July 26, 2021
Strategic planning in a post-vaccine world: Do some firms have a competitive advantage?
Our consulting team has facilitated a dozen strategy and Board meetings for A/E and environmental firm clients this month already. These firms range in size from $2 billion to $10 million. They serve a variety of markets. Between them they have offices in all 50 U.S. states and overseas. Their leadership teams are eager to reboot strategic planning that was in play pre-pandemic or spin up new strategic planning initiatives for a post-vaccine world. Additionally, in many cases they are restarting leadership transition plans that were put on pause in 2020. What’s striking to us in our strategy and facilitation practice is how different the strategic decision-making environment is for leadership teams compared to pre-pandemic days.
In the good old days: Pre-pandemic, leadership teams made a point of being together physically for strategy and Board meetings. Regardless of the logistics or cost, it was imperative to be together to debate and decide important firm matters. Sure, exceptions were made for Board meetings on a person-by-person, case-by-case basis. But being in each other’s presence was the norm for strategy meetings. Big winners from this model were Marriott franchisees and the Hertzes and Uniteds of the world, as well as the folks in accounting who got to spend time deciphering the plethora of dubious expense reports.
A universal approach to strategic decision-making pre-pandemic: Why did leadership teams choose to meet in person pre-pandemic when there was growing use of virtual and video meetings taking place within their own firms and with clients? First, that was the one and only strategy and/or Board format that leadership teams knew. They inherited it from prior leadership teams. They saw no need to change it. Second, they found value in the social aspects that accompanied being together for business reasons, especially if they were located in different offices. Third, they deluded themselves that being together made for better (more direct/honest) discussions. (Everyone knew pre-pandemic that was not actually the case but went along with it.) And fourth, they assumed that being together resulted in optimal decision making, which then would result in improved firm performance. The important point here was that every firm was using the same decision-making format—being together in person.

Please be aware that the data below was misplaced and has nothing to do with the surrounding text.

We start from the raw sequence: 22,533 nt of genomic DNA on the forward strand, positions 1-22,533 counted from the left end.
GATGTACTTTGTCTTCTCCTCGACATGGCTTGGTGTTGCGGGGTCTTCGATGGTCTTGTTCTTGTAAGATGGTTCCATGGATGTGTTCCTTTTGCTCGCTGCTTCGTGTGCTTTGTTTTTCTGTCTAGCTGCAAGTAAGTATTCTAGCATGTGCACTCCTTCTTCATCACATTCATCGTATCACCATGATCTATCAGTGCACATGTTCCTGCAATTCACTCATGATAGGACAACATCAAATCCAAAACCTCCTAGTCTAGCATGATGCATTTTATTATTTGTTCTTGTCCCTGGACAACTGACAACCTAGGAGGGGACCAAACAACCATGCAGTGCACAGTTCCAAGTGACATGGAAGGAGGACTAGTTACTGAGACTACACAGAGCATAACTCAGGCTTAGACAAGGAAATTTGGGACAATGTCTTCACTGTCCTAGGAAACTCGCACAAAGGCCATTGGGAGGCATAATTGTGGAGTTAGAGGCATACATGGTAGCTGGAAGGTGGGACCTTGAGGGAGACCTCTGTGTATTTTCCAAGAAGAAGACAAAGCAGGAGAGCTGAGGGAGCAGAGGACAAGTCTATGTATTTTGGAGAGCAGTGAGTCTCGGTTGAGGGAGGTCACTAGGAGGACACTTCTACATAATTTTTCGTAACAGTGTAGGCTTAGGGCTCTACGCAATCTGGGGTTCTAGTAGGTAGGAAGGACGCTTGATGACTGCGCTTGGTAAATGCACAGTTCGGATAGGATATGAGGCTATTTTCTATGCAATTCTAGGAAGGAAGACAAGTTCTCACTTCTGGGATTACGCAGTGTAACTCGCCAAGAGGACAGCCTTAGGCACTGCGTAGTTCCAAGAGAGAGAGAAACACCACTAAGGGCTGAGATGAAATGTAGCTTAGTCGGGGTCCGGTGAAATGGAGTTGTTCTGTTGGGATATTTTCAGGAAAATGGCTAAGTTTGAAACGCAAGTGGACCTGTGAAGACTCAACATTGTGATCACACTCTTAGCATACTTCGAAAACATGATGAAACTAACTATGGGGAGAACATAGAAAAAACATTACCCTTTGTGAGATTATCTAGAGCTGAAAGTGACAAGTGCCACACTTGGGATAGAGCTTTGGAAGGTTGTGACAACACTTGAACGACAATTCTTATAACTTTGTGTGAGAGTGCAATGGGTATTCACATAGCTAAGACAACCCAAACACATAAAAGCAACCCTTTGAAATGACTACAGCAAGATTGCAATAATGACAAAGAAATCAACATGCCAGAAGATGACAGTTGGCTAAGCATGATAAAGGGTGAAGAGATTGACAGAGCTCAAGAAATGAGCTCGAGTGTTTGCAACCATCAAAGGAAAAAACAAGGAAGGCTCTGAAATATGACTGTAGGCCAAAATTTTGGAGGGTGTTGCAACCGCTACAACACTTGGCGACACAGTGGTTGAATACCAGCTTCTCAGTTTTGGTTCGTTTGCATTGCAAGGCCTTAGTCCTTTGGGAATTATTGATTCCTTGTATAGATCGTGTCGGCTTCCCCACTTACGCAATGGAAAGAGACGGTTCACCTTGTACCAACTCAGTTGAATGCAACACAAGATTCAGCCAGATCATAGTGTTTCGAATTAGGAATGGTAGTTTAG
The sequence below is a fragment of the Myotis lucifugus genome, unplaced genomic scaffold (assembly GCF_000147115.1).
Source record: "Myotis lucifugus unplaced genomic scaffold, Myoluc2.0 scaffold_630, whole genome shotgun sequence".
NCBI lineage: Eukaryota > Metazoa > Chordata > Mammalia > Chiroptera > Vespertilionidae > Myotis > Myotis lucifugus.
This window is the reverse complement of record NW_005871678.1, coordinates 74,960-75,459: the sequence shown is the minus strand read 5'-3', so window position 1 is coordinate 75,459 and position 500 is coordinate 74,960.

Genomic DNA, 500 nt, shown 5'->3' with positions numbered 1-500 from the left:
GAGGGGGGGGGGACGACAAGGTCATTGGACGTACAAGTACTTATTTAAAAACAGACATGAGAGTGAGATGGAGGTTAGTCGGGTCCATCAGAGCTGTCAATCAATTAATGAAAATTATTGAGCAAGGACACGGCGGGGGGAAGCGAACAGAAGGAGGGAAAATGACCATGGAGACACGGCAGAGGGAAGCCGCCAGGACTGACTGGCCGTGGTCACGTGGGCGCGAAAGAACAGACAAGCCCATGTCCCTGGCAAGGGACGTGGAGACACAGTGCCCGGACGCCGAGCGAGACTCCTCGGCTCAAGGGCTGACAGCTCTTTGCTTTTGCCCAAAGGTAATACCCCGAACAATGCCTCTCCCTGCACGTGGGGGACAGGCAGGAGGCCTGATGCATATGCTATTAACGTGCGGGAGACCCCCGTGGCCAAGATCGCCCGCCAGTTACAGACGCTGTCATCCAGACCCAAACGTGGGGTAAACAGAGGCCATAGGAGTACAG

The pandemic blew up the paradigm: Leadership teams that were unable to meet in person because of travel restrictions found that (surprise!) they could “lead as a team” effectively in a virtual environment (just like their employees were able to work effectively virtually). They discovered that they could have the same quality of discussion virtually that they had in person. And then—to their surprise—their firm’s bottom line performance actually improved in 2020, despite them being unable to get together physically. So much for needing to get together to make better decisions!
The emergence of a fragmented post-vaccine leadership landscape: Today, the strategy and Board decision-making approach is no longer homogenous across the industry as it was in 2019. Indeed, there are three distinct decision-making categories at play in the industry right now:
- It’s 2019 again (sorta) and we’re loving it: These are the leadership teams and Boards that are able to meet in person and eagerly embrace the opportunity to do so. They’re getting together for off-sites at conference centers and resorts. They’re flying in managers from around the country. They’re socializing and team-building outdoors (being in a warm weather environment helps!). They’re meeting in bigger spaces than they did pre-pandemic. And they are more open than they were in the past to accommodate teammates who do not want to or who are unable to travel. Sure, travel to and from meetings is a hassle and expensive. And of course, the staff at the resorts are all masked, and quality and ease of service is nowhere near what it was pre-pandemic. But the joy on the faces of these teams from being together again is wonderful to see. And for them, the social aspect is worth all of the travel hassle.